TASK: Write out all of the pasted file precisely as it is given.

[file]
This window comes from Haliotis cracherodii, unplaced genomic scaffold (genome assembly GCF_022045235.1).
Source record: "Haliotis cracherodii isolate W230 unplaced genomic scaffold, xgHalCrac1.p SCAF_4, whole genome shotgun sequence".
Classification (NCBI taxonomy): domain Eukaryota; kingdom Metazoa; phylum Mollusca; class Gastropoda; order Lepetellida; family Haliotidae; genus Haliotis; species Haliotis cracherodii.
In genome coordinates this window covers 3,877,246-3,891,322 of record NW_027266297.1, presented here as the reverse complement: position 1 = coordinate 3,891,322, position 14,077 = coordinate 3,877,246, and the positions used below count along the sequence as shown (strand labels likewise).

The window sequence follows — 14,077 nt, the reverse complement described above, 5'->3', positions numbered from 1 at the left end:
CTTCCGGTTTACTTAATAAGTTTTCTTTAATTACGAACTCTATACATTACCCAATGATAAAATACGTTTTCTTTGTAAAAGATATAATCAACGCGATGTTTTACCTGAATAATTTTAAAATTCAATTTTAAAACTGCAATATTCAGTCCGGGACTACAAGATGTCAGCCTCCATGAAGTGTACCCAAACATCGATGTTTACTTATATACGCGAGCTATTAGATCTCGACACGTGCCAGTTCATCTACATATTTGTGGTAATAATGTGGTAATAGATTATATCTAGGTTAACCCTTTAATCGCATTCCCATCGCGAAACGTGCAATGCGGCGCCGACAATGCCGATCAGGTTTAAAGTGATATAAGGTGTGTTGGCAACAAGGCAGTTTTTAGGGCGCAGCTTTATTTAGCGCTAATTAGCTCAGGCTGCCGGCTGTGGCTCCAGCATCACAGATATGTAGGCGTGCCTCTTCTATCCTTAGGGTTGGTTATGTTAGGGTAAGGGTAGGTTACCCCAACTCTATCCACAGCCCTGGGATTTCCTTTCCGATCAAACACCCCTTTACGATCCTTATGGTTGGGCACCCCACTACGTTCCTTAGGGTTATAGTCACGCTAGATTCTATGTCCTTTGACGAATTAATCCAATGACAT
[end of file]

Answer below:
This window comes from Haliotis cracherodii, unplaced genomic scaffold (genome assembly GCF_022045235.1).
Source record: "Haliotis cracherodii isolate W230 unplaced genomic scaffold, xgHalCrac1.p SCAF_4, whole genome shotgun sequence".
Classification (NCBI taxonomy): domain Eukaryota; kingdom Metazoa; phylum Mollusca; class Gastropoda; order Lepetellida; family Haliotidae; genus Haliotis; species Haliotis cracherodii.
In genome coordinates this window covers 3,877,246-3,891,322 of record NW_027266297.1, presented here as the reverse complement: position 1 = coordinate 3,891,322, position 14,077 = coordinate 3,877,246, and the positions used below count along the sequence as shown (strand labels likewise).

The window sequence follows — 14,077 nt, the reverse complement described above, 5'->3', positions numbered from 1 at the left end:
CTTCCGGTTTACTTAATAAGTTTTCTTTAATTACGAACTCTATACATTACCCAATGATAAAATACGTTTTCTTTGTAAAAGATATAATCAACGCGATGTTTTACCTGAATAATTTTAAAATTCAATTTTAAAACTGCAATATTCAGTCCGGGACTACAAGATGTCAGCCTCCATGAAGTGTACCCAAACATCGATGTTTACTTATATACGCGAGCTATTAGATCTCGACACGTGCCAGTTCATCTACATATTTGTGGTAATAATGTGGTAATAGATTATATCTAGGTTAACCCTTTAATCGCATTCCCATCGCGAAACGTGCAATGCGGCGCCGACAATGCCGATCAGGTTTAAAGTGATATAAGGTGTGTTGGCAACAAGGCAGTTTTTAGGGCGCAGCTTTATTTAGCGCTAATTAGCTCAGGCTGCCGGCTGTGGCTCCAGCATCACAGATATGTAGGCGTGCCTCTTCTATCCTTAGGGTTGGTTATGTTAGGGTAAGGGTAGGTTACCCCAACTCTATCCACAGCCCTGGGATTTCCTTTCCGATCAAACACCCCTTTACGATCCTTATGGTTGGGCACCCCACTACGTTCCTTAGGGTTATAGTCACGCTAGATTCTATGTCCTTTGACGAATTAATCCAATGACAT